We thank Dr. Ruffatti and colleagues for their interest in our work. They report on a family in which CHB is present in 2 generations. Two points are notable, one related to maternal and fetal genetics and the risk of CHB, and the other to the progression of AV nodal dysfunction subsequent to the clearance of maternal autoantibodies.
The family they describe illustrates that the risk of CHB comprises both maternal and fetal components. The mother contributes a “necessary” factor, i.e., anti-SSA/Ro antibodies, the synthesis of which is linked to her own HLA–DRB1*03 (Harley JB, Alexander EL, Bias WB, Fox OF, Provost TT, Reichlin M, et al. Anti–Ro (SS-A) and anti–La (SS-B) in patients with Sjögren's syndrome. Arthritis Rheum 1986;29:196–206). The fetal contribution is less clear, but does not appear to rely solely on HLA–DRB1*03. HLA class II molecules were analyzed across 3 generations, and there was inheritance of DRB1*03 in 6 of 6 mother/child pairs. However, 2 of the 6 children did not develop autoantibodies or incur CHB, suggesting that the role of HLA in immunologic events related to CHB is difficult to assign. In contrast, in our study the majority of children with neonatal lupus rash had the −308A promoter allele of tumor necrosis factor α (TNFα). This allele was associated with the presence of both HLA–DQB1*02 and HLA–DRB1*03 in children with rash significantly more often than in anti-SSA/Ro–exposed children without rash (both with CHB and unaffected). Clinically, the cutaneous manifestation resembles subacute cutaneous lupus erythematosus (SCLE). Neonatal lupus rash and SCLE share the extended DQB1*02;DRB1*03 haplotype, which, in the case of neonatal lupus rash, contributes a “double hit”: the maternal component is the predisposition to autoantibody, and the child's component is the TNFα portion (−308A) of 6p.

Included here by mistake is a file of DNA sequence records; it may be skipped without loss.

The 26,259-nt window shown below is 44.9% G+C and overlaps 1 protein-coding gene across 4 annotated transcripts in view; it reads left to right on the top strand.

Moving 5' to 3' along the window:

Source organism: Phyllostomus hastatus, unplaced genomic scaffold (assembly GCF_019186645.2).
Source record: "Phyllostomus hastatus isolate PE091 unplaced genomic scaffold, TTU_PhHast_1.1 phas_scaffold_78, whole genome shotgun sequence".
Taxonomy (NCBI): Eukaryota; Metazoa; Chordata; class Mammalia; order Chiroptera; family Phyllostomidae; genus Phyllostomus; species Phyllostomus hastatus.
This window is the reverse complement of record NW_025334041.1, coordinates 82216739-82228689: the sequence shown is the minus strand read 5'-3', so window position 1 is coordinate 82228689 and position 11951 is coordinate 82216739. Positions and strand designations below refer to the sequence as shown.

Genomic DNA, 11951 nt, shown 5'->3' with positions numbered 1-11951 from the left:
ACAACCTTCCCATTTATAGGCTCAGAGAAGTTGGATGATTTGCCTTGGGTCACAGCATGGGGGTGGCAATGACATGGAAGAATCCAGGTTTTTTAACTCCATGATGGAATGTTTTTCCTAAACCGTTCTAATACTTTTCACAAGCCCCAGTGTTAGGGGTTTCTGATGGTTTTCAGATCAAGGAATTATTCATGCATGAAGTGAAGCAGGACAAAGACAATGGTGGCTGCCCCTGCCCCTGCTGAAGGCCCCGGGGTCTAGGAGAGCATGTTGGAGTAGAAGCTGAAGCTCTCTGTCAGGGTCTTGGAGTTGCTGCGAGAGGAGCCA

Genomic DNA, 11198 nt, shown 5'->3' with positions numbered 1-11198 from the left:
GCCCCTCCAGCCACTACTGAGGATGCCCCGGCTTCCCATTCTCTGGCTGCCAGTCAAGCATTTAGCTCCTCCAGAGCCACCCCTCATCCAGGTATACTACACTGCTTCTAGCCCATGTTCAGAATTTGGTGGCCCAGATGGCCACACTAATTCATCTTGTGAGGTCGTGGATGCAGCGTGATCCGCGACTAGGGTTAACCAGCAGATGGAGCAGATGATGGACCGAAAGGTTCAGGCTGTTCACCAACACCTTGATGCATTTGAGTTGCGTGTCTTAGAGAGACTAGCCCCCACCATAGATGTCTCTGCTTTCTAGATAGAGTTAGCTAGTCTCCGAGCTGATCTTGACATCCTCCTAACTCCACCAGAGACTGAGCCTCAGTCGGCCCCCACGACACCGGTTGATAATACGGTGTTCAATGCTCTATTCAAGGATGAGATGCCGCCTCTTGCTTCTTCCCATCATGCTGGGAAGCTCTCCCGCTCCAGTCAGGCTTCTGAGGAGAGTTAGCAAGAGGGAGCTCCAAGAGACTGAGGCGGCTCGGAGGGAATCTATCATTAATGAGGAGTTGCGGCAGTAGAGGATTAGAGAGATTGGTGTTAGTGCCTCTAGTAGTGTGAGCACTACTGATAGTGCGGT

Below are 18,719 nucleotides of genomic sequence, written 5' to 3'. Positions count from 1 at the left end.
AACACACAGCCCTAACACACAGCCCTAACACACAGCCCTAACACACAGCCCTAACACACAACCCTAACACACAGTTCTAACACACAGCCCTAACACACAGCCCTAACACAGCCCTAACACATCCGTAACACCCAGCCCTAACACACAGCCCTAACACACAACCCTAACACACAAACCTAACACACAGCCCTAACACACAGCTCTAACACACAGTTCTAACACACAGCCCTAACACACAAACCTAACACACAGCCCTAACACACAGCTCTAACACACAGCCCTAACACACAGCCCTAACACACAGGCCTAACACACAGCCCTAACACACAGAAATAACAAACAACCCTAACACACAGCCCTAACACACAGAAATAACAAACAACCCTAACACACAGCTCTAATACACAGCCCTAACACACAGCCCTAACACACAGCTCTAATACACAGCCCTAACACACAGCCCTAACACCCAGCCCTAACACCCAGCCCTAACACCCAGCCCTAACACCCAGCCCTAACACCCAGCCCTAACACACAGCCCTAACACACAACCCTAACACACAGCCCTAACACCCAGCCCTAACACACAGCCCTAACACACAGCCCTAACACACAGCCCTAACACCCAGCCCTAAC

The deterioration of block to third degree at 27 months was also noted in several children enrolled in the US Research Registry for Neonatal Lupus (Askanase AD, Friedman DM, Dische MR, Dubin A, Starc T, Katholi MC, et al. Spectrum and progression of conduction abnormalities in infants born to mothers with anti-SSA/Ro-SSB/La antibodies. Lupus 2002;11:145–51). These cases suggest that events initiated in utero (despite transient clinical benefit with dexamethasone) can progress to further scarring. Understanding the fetal/neonatal contribution to this unleashed fibrotic process may lead to novel therapeutic approaches.